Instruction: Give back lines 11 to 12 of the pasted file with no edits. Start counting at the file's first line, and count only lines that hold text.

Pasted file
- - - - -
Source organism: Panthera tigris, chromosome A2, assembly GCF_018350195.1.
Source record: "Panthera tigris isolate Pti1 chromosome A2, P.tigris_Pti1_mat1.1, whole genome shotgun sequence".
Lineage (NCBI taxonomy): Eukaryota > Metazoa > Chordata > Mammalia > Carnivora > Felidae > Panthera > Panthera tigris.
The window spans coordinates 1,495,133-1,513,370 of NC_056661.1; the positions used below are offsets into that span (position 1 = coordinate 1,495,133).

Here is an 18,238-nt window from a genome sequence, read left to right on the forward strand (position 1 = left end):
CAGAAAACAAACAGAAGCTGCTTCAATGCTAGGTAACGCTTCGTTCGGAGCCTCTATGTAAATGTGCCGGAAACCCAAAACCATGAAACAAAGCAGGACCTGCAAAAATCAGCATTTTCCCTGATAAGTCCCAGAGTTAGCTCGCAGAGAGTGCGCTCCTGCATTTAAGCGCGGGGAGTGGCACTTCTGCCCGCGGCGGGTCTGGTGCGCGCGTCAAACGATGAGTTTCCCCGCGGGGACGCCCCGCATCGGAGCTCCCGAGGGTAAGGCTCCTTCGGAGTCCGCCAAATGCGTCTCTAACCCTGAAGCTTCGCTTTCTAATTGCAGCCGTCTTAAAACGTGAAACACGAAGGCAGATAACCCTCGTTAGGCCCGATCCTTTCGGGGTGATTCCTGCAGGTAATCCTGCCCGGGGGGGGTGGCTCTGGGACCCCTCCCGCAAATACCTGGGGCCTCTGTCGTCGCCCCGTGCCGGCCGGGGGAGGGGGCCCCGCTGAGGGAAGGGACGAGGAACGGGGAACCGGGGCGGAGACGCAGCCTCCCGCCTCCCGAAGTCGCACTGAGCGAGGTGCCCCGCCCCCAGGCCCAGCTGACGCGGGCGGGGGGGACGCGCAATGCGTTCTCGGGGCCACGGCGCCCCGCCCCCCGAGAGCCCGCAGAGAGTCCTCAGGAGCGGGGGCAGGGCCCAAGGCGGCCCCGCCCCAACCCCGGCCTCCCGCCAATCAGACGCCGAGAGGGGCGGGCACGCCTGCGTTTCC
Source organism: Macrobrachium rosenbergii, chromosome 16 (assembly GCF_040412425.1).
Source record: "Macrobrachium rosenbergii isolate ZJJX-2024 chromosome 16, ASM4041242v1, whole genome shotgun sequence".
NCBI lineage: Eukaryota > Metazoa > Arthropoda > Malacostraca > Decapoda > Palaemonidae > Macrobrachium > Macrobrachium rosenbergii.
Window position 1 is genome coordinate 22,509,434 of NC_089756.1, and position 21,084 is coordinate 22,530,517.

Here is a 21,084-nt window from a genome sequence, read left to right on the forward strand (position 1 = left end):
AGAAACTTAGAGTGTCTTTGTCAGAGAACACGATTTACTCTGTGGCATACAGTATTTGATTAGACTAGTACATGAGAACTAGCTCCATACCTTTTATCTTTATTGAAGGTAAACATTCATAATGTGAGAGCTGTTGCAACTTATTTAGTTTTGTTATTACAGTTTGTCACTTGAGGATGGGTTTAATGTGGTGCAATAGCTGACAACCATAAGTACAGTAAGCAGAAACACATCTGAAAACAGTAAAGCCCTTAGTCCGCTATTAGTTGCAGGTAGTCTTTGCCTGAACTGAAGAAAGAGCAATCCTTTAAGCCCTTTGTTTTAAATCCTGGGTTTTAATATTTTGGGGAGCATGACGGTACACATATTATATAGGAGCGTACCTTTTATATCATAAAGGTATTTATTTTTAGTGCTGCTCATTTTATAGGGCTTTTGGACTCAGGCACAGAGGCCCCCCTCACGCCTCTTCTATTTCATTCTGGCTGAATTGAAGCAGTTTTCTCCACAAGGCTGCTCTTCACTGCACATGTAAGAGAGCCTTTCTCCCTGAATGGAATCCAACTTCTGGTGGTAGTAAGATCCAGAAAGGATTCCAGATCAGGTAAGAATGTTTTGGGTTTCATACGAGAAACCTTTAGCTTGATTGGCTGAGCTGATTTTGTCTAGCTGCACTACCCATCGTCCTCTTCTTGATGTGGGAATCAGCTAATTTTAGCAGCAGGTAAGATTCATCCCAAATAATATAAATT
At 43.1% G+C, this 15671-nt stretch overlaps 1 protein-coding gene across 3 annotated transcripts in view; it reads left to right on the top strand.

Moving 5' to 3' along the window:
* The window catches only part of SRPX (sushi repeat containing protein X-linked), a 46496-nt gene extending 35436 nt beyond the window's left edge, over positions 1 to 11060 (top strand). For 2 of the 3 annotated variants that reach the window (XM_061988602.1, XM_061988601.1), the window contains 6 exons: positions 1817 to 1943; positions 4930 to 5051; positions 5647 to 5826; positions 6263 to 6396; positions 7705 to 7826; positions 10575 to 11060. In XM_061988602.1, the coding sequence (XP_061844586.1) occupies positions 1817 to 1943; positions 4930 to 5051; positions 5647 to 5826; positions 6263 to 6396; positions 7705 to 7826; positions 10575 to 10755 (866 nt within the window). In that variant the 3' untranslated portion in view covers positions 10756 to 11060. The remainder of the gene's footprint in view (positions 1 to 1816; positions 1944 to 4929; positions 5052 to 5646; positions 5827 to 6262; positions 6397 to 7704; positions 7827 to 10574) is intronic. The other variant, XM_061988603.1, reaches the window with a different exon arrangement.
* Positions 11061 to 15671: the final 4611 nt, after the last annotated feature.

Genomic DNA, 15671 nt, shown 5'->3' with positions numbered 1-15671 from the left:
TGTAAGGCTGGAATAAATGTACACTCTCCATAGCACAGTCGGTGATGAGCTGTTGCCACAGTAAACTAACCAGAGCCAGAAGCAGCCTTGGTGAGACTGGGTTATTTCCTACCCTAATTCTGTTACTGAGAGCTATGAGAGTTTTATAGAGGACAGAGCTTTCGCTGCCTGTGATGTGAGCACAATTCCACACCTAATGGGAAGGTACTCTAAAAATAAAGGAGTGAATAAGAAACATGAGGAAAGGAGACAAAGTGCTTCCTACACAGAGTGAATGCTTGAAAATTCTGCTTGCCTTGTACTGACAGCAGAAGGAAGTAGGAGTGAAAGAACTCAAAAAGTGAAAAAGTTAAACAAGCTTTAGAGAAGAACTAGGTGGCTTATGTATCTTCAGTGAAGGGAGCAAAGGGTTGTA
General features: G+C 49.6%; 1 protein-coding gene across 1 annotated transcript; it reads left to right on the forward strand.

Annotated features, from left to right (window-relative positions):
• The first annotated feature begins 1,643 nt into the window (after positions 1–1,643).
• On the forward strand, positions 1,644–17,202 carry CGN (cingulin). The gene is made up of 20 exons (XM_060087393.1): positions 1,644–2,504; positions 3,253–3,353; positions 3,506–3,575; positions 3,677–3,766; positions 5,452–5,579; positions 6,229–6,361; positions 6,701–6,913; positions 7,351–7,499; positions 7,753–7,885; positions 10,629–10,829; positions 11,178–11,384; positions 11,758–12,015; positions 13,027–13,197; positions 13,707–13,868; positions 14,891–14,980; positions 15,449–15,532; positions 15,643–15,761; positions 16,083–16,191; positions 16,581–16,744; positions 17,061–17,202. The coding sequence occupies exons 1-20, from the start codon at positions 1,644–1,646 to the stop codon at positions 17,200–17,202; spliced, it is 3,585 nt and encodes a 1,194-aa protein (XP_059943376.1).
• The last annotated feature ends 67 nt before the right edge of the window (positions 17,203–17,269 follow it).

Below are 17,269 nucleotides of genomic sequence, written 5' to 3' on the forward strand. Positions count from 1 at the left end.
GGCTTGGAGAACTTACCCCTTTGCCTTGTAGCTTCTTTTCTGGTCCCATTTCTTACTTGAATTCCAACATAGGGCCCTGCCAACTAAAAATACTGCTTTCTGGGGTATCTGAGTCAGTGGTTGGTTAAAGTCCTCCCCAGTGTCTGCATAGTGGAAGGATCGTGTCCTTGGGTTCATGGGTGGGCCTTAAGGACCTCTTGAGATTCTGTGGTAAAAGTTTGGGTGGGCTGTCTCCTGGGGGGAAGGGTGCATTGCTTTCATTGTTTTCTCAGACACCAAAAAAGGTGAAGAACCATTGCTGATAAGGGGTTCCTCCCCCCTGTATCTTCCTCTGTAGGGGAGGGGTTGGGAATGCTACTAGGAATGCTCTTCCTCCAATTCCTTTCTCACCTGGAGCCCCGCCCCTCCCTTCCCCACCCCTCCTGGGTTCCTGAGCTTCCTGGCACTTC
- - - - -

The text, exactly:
Here is a 21,084-nt window from a genome sequence, read left to right on the forward strand (position 1 = left end):
AGAAACTTAGAGTGTCTTTGTCAGAGAACACGATTTACTCTGTGGCATACAGTATTTGATTAGACTAGTACATGAGAACTAGCTCCATACCTTTTATCTTTATTGAAGGTAAACATTCATAATGTGAGAGCTGTTGCAACTTATTTAGTTTTGTTATTACAGTTTGTCACTTGAGGATGGGTTTAATGTGGTGCAATAGCTGACAACCATAAGTACAGTAAGCAGAAACACATCTGAAAACAGTAAAGCCCTTAGTCCGCTATTAGTTGCAGGTAGTCTTTGCCTGAACTGAAGAAAGAGCAATCCTTTAAGCCCTTTGTTTTAAATCCTGGGTTTTAATATTTTGGGGAGCATGACGGTACACATATTATATAGGAGCGTACCTTTTATATCATAAAGGTATTTATTTTTAGTGCTGCTCATTTTATAGGGCTTTTGGACTCAGGCACAGAGGCCCCCCTCACGCCTCTTCTATTTCATTCTGGCTGAATTGAAGCAGTTTTCTCCACAAGGCTGCTCTTCACTGCACATGTAAGAGAGCCTTTCTCCCTGAATGGAATCCAACTTCTGGTGGTAGTAAGATCCAGAAAGGATTCCAGATCAGGTAAGAATGTTTTGGGTTTCATACGAGAAACCTTTAGCTTGATTGGCTGAGCTGATTTTGTCTAGCTGCACTACCCATCGTCCTCTTCTTGATGTGGGAATCAGCTAATTTTAGCAGCAGGTAAGATTCATCCCAAATAATATAAATT